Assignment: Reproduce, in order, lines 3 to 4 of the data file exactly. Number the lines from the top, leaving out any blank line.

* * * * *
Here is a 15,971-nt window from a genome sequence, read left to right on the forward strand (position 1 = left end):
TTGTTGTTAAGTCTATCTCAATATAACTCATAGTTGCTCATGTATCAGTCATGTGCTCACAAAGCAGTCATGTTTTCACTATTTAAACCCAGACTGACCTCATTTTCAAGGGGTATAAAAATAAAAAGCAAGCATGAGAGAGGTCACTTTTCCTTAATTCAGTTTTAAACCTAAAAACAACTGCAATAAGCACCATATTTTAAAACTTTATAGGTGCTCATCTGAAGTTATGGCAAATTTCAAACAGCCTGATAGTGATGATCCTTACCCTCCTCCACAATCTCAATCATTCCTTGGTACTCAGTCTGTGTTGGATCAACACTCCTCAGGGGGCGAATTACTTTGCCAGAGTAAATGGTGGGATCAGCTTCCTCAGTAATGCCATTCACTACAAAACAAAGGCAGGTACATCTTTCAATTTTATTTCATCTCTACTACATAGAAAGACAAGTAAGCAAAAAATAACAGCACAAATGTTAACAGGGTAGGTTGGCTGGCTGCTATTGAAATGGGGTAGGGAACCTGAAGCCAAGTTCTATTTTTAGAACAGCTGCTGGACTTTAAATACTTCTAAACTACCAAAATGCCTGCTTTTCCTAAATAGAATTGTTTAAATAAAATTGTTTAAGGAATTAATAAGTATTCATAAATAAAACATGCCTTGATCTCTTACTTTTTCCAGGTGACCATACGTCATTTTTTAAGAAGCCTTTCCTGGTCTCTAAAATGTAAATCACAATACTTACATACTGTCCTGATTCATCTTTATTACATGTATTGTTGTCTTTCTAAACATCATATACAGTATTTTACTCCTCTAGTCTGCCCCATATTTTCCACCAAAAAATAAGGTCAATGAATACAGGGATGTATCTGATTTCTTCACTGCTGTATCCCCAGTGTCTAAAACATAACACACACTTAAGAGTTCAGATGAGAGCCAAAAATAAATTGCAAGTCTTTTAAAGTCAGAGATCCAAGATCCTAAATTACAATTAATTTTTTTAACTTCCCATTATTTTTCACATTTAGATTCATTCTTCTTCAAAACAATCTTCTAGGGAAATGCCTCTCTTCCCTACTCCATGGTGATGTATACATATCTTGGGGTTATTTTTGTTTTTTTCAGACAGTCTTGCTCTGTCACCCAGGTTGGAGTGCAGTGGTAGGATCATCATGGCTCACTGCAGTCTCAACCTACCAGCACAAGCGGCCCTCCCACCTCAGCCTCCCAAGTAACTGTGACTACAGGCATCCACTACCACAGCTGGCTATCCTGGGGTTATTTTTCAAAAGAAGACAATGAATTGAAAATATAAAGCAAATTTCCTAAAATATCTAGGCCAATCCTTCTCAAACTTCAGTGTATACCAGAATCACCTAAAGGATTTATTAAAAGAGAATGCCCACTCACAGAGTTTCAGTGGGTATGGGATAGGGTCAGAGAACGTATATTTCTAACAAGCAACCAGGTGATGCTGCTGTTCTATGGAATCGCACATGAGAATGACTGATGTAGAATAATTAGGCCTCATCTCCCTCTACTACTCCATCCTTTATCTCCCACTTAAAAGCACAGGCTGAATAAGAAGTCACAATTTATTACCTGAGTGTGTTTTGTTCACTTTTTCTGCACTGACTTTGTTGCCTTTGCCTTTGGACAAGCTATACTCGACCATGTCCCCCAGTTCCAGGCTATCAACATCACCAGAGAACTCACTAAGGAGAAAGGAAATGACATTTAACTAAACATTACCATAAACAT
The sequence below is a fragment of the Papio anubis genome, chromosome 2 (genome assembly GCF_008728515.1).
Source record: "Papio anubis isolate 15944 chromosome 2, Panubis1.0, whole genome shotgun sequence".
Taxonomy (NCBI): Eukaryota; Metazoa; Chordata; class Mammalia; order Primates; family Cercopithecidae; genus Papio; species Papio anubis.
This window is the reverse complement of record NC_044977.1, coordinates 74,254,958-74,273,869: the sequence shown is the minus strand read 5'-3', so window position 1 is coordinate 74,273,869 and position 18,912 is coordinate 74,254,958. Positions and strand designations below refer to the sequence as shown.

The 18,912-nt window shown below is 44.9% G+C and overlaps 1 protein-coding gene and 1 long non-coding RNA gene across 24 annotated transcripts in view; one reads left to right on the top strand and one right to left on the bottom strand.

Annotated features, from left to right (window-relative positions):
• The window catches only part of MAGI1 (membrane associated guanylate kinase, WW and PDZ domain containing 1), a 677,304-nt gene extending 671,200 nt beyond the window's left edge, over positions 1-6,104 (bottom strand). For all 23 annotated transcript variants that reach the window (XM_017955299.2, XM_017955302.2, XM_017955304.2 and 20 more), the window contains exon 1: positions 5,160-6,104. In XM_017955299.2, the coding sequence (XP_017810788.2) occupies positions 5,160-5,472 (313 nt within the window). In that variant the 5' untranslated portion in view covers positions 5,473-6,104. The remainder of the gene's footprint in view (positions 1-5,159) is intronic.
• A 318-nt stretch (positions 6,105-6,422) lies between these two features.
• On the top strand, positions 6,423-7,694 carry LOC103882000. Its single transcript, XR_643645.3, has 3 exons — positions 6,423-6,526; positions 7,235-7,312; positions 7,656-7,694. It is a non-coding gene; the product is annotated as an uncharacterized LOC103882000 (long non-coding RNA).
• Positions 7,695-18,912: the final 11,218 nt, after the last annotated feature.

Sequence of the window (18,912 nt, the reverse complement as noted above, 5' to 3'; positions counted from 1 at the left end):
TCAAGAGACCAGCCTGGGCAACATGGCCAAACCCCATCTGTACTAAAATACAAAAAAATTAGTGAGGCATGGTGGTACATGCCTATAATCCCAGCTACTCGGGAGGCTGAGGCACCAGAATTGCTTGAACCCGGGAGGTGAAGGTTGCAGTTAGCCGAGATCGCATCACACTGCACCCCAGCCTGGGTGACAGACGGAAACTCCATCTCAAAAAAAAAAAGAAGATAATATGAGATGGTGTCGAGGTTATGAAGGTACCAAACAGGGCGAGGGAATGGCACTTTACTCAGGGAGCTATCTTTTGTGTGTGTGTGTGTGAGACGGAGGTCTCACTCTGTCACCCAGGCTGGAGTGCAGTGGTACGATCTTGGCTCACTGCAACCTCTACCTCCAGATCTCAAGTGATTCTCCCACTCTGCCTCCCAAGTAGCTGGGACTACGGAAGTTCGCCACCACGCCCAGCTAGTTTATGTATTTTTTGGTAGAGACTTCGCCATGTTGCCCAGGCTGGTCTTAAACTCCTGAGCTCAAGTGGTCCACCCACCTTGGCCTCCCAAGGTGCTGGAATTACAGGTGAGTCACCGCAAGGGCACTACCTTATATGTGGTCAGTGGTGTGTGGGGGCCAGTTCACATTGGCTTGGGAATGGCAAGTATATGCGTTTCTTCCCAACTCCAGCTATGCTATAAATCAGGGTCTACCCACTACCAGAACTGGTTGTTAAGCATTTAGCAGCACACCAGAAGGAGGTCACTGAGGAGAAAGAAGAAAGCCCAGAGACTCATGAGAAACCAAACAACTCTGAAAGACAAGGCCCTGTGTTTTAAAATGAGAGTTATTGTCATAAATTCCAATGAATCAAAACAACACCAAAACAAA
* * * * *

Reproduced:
The sequence below is a fragment of the Papio anubis genome, chromosome 2 (genome assembly GCF_008728515.1).
Source record: "Papio anubis isolate 15944 chromosome 2, Panubis1.0, whole genome shotgun sequence".